In Wang Fuzhi's view, the significance of The Book of Songs lay not only in its use for praise and satire, and poetic theory embodied by the poems, but also in the idea of self-cultivation and way of life. In his Commentaries on The Book of Songs, Wang Fuzhi sought an interpretive approach to moral cultivation through the aesthetic practice of poetry, and considered treatment of emotions as key to self-cultivation and way of life, putting forward the theory of "yuqing" (clam and ease). Wang Fuzhi instructed people to be calm in the presence of sorrow and happiness through the gradual cultivation of "baiqing" (expressing one's emotion), "tongqing" (empathy) and "guangxin" (broadening one's mind), handling changes with ease and living a peaceful life. Only “aspirant and benevolent” individuals can find peace in the chaos of the world. This reflected Wang Fuzhi's state of inner sanctity. Therefore, the aesthetic experience of yuqing became an embodiment of moral cultivation, and the realm of inner sanctity became the rationale for his poetic ethics. In this way Wang Fuzhi constructed a unified realm of morality, emotion and aesthetics.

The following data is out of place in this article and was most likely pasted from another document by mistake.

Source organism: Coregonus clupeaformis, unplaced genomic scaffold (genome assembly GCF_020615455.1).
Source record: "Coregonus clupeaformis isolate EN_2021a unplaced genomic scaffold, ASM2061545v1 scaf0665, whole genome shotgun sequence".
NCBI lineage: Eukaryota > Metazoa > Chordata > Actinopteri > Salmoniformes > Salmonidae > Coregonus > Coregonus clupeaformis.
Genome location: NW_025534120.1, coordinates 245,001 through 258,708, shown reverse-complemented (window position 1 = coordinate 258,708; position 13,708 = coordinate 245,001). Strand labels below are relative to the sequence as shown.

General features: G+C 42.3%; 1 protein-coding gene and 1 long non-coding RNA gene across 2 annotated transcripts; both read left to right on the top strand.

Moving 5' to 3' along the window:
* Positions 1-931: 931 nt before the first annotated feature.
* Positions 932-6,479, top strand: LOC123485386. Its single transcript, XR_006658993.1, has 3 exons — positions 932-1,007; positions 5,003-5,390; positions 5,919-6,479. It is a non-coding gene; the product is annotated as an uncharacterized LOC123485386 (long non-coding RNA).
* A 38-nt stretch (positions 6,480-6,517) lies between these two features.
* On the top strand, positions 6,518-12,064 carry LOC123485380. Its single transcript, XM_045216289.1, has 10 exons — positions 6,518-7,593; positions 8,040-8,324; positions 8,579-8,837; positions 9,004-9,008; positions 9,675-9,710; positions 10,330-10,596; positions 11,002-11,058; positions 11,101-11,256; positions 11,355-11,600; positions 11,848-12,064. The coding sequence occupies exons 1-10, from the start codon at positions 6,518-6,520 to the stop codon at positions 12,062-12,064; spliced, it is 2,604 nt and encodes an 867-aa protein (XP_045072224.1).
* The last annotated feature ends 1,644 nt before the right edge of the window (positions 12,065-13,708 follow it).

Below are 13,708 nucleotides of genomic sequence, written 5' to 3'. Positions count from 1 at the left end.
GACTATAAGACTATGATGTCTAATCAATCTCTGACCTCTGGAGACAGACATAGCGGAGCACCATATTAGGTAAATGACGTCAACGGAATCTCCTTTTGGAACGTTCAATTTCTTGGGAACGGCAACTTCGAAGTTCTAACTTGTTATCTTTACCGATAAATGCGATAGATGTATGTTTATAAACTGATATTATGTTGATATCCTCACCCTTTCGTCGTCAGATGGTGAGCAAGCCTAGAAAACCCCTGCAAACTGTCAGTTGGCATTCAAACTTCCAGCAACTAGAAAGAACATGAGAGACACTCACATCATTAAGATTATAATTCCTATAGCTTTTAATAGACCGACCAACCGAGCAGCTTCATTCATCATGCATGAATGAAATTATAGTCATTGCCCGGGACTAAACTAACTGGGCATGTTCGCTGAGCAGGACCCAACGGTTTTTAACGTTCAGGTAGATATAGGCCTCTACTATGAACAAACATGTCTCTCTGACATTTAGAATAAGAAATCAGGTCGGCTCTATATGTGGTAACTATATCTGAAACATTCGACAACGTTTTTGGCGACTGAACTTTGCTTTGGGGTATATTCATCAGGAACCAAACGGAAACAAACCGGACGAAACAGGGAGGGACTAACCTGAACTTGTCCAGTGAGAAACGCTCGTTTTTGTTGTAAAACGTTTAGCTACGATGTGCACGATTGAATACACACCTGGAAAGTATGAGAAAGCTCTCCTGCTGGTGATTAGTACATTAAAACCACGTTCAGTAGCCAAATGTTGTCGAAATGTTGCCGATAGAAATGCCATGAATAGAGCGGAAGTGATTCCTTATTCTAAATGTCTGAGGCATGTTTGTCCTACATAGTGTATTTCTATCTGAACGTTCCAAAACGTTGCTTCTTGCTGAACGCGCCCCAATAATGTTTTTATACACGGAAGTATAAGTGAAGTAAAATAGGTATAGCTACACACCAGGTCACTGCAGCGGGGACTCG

calm and ease, expressing one's emotion, empathy, broadening one's mind, self-cultivation

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